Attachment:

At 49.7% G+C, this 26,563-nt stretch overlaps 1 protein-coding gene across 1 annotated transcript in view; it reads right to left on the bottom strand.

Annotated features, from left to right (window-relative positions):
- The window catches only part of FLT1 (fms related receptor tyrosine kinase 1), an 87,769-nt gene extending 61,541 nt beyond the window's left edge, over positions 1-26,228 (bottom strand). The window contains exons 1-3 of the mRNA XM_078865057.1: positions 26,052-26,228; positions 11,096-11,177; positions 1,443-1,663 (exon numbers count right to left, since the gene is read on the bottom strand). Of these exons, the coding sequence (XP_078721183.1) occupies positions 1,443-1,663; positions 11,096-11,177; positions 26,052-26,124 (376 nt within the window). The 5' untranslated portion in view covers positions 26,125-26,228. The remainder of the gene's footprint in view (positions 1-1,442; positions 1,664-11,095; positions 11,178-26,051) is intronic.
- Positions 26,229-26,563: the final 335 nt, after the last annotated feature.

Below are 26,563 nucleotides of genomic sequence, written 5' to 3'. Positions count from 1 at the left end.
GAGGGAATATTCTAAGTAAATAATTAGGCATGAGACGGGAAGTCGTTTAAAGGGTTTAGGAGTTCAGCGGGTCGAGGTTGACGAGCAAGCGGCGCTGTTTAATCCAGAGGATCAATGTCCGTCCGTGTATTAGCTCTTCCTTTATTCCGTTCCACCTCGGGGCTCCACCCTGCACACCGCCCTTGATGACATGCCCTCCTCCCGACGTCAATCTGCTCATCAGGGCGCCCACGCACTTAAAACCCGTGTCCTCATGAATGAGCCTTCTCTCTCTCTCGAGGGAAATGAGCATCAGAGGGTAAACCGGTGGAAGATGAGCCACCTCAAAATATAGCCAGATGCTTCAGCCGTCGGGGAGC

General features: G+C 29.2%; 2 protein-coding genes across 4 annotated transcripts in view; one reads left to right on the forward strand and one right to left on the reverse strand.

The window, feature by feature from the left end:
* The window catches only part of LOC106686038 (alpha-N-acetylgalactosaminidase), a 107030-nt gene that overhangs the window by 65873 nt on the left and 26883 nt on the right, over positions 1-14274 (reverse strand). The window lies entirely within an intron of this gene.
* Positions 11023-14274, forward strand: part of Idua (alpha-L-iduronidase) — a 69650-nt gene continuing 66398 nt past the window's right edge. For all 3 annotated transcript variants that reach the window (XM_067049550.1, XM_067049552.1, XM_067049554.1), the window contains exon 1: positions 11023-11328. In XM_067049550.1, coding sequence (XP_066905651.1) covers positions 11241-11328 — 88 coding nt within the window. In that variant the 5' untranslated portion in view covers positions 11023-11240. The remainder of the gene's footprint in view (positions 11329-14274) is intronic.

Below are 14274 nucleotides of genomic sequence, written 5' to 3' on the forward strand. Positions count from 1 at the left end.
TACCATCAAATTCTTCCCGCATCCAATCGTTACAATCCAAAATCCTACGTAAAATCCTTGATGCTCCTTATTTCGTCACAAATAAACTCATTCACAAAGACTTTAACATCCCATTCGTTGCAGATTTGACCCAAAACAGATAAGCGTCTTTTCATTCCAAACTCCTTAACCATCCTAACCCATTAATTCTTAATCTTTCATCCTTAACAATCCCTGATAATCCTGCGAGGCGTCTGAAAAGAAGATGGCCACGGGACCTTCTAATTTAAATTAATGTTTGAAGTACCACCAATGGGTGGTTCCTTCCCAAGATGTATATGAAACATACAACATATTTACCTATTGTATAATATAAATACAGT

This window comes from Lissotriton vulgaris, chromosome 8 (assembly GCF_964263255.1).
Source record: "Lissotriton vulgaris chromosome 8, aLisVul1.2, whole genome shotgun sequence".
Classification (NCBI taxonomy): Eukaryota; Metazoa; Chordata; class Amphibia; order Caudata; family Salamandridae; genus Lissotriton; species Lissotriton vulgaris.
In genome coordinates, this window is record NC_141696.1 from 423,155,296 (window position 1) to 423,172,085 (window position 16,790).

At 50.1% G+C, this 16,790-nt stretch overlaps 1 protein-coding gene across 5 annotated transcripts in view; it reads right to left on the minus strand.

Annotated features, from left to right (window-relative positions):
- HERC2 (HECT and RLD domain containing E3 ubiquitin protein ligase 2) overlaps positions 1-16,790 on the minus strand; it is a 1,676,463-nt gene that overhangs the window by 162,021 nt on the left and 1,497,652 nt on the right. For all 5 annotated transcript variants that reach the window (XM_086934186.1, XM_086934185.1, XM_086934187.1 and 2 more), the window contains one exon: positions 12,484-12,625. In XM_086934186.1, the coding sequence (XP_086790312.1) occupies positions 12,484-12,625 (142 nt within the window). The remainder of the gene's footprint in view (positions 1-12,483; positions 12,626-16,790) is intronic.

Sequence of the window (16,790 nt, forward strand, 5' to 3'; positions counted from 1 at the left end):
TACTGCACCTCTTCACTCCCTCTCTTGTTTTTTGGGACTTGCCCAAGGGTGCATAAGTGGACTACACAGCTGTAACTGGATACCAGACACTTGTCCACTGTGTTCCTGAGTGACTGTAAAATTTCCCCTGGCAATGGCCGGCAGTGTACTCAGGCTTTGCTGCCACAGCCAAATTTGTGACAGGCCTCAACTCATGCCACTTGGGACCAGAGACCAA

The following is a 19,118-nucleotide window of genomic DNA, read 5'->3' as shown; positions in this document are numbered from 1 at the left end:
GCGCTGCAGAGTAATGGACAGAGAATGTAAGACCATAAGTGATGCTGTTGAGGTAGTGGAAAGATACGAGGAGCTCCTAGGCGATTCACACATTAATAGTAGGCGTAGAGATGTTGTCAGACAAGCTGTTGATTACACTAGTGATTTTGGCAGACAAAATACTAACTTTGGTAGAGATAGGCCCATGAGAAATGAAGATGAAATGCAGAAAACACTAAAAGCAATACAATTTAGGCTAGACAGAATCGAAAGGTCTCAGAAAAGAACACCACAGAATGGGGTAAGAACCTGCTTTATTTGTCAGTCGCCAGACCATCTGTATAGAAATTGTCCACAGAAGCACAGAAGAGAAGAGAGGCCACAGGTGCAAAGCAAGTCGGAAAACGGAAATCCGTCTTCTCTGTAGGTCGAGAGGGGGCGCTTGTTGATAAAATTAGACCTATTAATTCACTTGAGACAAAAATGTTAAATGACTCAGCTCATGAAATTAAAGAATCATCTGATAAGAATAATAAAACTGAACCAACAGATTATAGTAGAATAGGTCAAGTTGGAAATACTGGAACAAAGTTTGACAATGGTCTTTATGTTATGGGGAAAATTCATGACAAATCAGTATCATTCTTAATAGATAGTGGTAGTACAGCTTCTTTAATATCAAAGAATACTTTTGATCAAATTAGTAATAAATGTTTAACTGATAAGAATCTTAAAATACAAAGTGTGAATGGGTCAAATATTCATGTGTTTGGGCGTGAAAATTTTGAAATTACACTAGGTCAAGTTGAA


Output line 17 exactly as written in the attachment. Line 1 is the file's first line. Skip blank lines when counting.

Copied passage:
At 50.1% G+C, this 16,790-nt stretch overlaps 1 protein-coding gene across 5 annotated transcripts in view; it reads right to left on the minus strand.